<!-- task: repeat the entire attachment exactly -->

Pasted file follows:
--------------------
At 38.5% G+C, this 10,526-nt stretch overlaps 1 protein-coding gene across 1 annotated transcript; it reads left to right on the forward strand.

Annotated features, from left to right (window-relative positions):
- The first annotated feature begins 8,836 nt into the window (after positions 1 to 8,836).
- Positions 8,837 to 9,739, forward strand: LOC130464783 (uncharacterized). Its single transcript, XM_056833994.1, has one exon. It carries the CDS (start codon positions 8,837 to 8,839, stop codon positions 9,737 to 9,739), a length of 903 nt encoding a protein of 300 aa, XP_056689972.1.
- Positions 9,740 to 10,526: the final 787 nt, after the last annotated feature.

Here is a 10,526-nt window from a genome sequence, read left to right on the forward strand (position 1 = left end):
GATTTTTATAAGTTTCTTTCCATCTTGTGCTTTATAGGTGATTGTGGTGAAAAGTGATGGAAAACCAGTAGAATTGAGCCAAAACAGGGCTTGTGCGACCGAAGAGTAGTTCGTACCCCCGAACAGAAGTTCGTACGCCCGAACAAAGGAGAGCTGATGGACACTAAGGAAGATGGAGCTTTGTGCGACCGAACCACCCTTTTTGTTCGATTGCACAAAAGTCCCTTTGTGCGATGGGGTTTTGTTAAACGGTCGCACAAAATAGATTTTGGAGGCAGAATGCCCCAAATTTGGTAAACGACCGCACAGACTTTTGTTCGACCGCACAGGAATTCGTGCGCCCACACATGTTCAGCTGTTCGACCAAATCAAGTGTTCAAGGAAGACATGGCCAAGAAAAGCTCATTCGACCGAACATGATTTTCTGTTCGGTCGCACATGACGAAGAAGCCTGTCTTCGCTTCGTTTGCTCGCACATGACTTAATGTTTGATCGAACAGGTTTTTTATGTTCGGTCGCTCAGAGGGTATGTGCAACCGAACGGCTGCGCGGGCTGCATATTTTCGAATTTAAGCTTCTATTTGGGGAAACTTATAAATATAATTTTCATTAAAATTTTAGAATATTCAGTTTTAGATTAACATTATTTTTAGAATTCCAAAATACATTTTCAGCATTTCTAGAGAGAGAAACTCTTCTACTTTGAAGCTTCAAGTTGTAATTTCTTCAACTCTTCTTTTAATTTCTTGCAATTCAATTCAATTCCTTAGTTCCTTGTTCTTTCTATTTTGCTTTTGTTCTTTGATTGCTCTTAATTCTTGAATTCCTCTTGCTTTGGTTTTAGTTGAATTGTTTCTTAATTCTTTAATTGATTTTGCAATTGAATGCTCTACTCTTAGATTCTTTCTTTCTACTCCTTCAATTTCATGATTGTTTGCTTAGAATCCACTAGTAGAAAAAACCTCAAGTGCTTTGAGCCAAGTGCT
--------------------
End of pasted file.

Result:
At 38.5% G+C, this 10,526-nt stretch overlaps 1 protein-coding gene across 1 annotated transcript; it reads left to right on the forward strand.

Annotated features, from left to right (window-relative positions):
- The first annotated feature begins 8,836 nt into the window (after positions 1 to 8,836).
- Positions 8,837 to 9,739, forward strand: LOC130464783 (uncharacterized). Its single transcript, XM_056833994.1, has one exon. It carries the CDS (start codon positions 8,837 to 8,839, stop codon positions 9,737 to 9,739), a length of 903 nt encoding a protein of 300 aa, XP_056689972.1.
- Positions 9,740 to 10,526: the final 787 nt, after the last annotated feature.

Here is a 10,526-nt window from a genome sequence, read left to right on the forward strand (position 1 = left end):
GATTTTTATAAGTTTCTTTCCATCTTGTGCTTTATAGGTGATTGTGGTGAAAAGTGATGGAAAACCAGTAGAATTGAGCCAAAACAGGGCTTGTGCGACCGAAGAGTAGTTCGTACCCCCGAACAGAAGTTCGTACGCCCGAACAAAGGAGAGCTGATGGACACTAAGGAAGATGGAGCTTTGTGCGACCGAACCACCCTTTTTGTTCGATTGCACAAAAGTCCCTTTGTGCGATGGGGTTTTGTTAAACGGTCGCACAAAATAGATTTTGGAGGCAGAATGCCCCAAATTTGGTAAACGACCGCACAGACTTTTGTTCGACCGCACAGGAATTCGTGCGCCCACACATGTTCAGCTGTTCGACCAAATCAAGTGTTCAAGGAAGACATGGCCAAGAAAAGCTCATTCGACCGAACATGATTTTCTGTTCGGTCGCACATGACGAAGAAGCCTGTCTTCGCTTCGTTTGCTCGCACATGACTTAATGTTTGATCGAACAGGTTTTTTATGTTCGGTCGCTCAGAGGGTATGTGCAACCGAACGGCTGCGCGGGCTGCATATTTTCGAATTTAAGCTTCTATTTGGGGAAACTTATAAATATAATTTTCATTAAAATTTTAGAATATTCAGTTTTAGATTAACATTATTTTTAGAATTCCAAAATACATTTTCAGCATTTCTAGAGAGAGAAACTCTTCTACTTTGAAGCTTCAAGTTGTAATTTCTTCAACTCTTCTTTTAATTTCTTGCAATTCAATTCAATTCCTTAGTTCCTTGTTCTTTCTATTTTGCTTTTGTTCTTTGATTGCTCTTAATTCTTGAATTCCTCTTGCTTTGGTTTTAGTTGAATTGTTTCTTAATTCTTTAATTGATTTTGCAATTGAATGCTCTACTCTTAGATTCTTTCTTTCTACTCCTTCAATTTCATGATTGTTTGCTTAGAATCCACTAGTAGAAAAAACCTCAAGTGCTTTGAGCCAAGTGCT